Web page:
航拍中国之新疆系列英文解说(六)

作者:佚名
朗诵:郎郎乾坤
制作:Lotus

At the heart of the Tarim Basin is the largest desert in China. The desert is the size of Jiangsu, Zhejiang and Anhui provinces combined. In Uygur, Taklimakan means “you can get in but can’t get out.” In this extremely dangerous environment 80% of the sand dunes are constantly shifting, blown by the wind. In the course of the past millennium the desert has expanded by a hundred kilometers southward. 

North of the desert we continue along the Tarim River, to its end. The Tarim is the longest inland river in China. Almost half of Xinjiang’s population lives in its drainage area.

The desert poplar forest in autumn is one of the most spectacular scenes in Xinjiang. More than half of the desert poplar trees on Earth are found here. Their unique characteristic is that they grow towards water. Without sufficient water, they abandon their bodies above ground, allowing the roots underground to stay alive. A seemingly dried-up desert poplar will sprout again once it finds a new water source.

Thus does life in the desert adapt to survive the arid conditions. Camels can live for a week in a desert without water. Their real water tanks are not their humps but their body fluid systems. For a 500kg camel, its body fluid provide at least 125kg of water.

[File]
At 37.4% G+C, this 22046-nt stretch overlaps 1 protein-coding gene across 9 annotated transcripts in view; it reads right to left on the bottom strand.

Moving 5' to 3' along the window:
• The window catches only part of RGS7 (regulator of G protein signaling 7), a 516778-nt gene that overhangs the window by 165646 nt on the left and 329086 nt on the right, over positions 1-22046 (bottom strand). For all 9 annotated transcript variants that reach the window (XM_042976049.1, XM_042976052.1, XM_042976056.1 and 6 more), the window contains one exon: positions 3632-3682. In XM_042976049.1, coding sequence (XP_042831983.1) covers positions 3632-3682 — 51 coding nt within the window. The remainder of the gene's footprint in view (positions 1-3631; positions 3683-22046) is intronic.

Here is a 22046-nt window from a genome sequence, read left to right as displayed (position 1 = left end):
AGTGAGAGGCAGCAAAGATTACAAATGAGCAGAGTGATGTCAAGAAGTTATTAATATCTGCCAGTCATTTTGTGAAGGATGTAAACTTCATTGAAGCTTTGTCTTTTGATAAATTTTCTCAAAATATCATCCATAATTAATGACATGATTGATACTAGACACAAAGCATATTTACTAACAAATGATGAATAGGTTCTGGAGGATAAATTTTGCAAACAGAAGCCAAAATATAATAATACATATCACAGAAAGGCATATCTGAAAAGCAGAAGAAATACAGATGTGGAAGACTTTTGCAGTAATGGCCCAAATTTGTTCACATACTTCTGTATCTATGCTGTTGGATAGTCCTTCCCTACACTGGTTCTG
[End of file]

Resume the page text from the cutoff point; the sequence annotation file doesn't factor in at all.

In drought conditions the Goitred Gazelle relies more on hard work than instinct. In winter the snow water keeps them hydrated. But summer involves a constant search for moisture-bearing plants to fill their stomach while quenching their thirst.

The aquamarine lake in Lop Ner contains salt water. Drawn from underground reservoirs, it forms naturally crystallized salt under heat. The saltwater lake constitutes only a small portion of Lop Nur. A far greater part is the vast Gobi Desert, which, when seen from above, looks like an extraterrestrial planet. Lop Nur was once a huge lake fed by the Tarim River. Sixty years ago it dried up after the Tarim River ran dry downstream.

On the northwestern edge of Lop Nur lie the ruins of Loulan City. Many official documents have been unearthed by this wall, leading experts to conclude that this may have been a government repository for official files in ancient times. Cities grew up along the Silk Road with many taking their name from a nearby river.

This ancient city was built on a willow-leaf shaped eyot bordering two crossing rivers. Hence the name, Jiaohe, which means River-Crossing City. 

A unique building method was employed here. By digging downward from the subsoil layer they created streets, houses and finally the whole city. Jaohe City sits quietly in its place.

Our journey takes us over the ruins of many lost cities. Built beside rivers, they were laces where merchant caravans travelling on the Silk Road would stop to replenish their supplies. Without these ancient cities, trade and even civilization, would not have extended this far.

艺术家简介
郎郎乾坤 (朗诵者)

郎郎乾坤(本名:郎明传),英语高级教师,英汉双语播音,多家公众平台主播,曾获市级广电局主办的播音大赛一等奖。

朗诵网指数:热度 [5万],亮度 [687],密度 [74]
lotus (配乐制作)

Lotus (本名贺春莲),来自于湘西苗族山寨,现供职于广州某医院的一名医务工作者,文学爱好者、音频视频制作发烧友。

朗诵网指数:热度 [5.1万],亮度 [682],密度 [75]
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